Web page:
If you just look at the number of Chicago Public Schools students shot to death, the numbers are up. By this time last year, 18 CPS students died by gunfire. So far this year, the number is at 21. But experts say that doesn't tell the whole story.
Forty people shot. Twelve of them are dead. All in less than a week in the City of Chicago. Stunning numbers -- but do they represent a trend toward a more violent city?
"It's like predicting the weather. Two days ago, they said we're going to have thunderstorms Tuesday night and they never appeared," said Deputy Supt. Steve Peterson, Chicago Police.
Last year on the third weekend in April there were 24 shootings. This year that number rose to 36. Nine of them were fatal. But on Labor Day weekend last summer violence claimed 12 lives in Chicago.
"It's the same, it's the same. The violence has been going on. We have to change the mindset," said Tio Hardiman, Operation Cease Fire.
Hardiman is the director of mediation services for Cease Fire. The group's staff members intervene when gangs and tempers flare in Chicago. He says to make sense of the murder rate would require sensible reasons for the killing -- of which there are few.
The most common motive, Hardiman says: robbery.
"They hear someone has money in the house, they'll go in and nine times out of 10 they don't get no money. They just end up shooting people. Guys looking at each other crazy. Guys getting into it about females," said Hardiman.
Chicago's murder rate is actually at its lowest point in 40 years. Back in 1965, 395 people were killed in the city. The numbers soared in the 1970s, 80s and 90s before retreating back into the 400s for the past few years.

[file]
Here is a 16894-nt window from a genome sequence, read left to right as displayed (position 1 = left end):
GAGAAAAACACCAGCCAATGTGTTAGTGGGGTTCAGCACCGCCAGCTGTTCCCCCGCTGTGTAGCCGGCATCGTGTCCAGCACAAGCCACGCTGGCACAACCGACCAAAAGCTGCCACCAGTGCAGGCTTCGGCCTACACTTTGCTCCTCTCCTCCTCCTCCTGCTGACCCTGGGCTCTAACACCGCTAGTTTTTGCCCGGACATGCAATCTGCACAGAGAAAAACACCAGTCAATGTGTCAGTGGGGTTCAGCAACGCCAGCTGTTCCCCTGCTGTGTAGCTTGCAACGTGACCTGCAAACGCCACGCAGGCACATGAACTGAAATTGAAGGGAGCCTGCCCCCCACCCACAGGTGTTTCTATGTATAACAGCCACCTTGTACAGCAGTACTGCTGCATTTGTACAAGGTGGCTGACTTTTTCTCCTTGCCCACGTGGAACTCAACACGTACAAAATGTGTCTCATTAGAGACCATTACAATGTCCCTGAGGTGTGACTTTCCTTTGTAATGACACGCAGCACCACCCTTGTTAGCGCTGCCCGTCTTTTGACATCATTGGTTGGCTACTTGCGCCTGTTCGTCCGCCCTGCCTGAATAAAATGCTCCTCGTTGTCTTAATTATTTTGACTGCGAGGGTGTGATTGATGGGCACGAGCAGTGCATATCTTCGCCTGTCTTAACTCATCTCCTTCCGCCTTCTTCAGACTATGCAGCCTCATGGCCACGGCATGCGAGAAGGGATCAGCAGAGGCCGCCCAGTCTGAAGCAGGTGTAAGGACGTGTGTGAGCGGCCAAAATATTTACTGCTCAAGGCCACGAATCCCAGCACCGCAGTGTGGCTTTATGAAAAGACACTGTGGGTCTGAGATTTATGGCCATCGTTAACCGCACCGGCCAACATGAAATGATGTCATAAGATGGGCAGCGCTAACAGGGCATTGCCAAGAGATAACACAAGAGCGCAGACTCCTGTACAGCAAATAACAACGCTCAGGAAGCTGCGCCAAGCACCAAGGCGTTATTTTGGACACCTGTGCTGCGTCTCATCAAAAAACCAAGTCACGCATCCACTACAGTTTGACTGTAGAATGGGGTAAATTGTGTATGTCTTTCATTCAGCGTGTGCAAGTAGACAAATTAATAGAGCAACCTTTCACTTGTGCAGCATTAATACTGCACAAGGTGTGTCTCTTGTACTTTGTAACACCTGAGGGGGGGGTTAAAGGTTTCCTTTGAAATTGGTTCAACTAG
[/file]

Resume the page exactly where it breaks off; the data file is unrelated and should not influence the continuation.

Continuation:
Mayor Daley, though, is worried enough that he has called a mini-summit of sorts in his office Friday.
"It concerns all of us, so we're having a group of ministers and other people sit around and say, is there any other solutions we've lost," the mayor said Thursday.
Another sign of the mayor's concern: in addition to Friday's City Hall summit, ABC7 has learned he summoned his new police Superintendent Jody Weis for a meeting late Thursday afternoon. The mayor, though, said, despite significant staff changes and the recent rash of violence, Superintendent Weiss still enjoys his confidence."It's hard to judge anybody on one weekend, I think you have to look over the long run. Will there be spikes of violence? Probably that will happen," said Weis. Weis appeared on WLS Radio's Roe Conn Show Thursday afternoon to put the recent spike of violence in perspective. He also took questions from callers, many who were police officers. "I've never seen the morale this bad," said one. In his short tenure, Weis has made several changes within the department, but Weis refuses to blame his decisions on the spike of violence. "A lot of this attributed to some gangs having a conflict over turf. We will be in that area with full force, we will have helicopters up, we will some of our SWAT teams on hand, we'll have some of our specialized units in place We will not allow that to happen again," said Weis. While the numbers are alarming, Weis says this year is no more violent than years past. "Although there is a lot of news about this, we're really pretty close to last year's rate, which was the lowest it's been in, I think, 40 years," said Weis.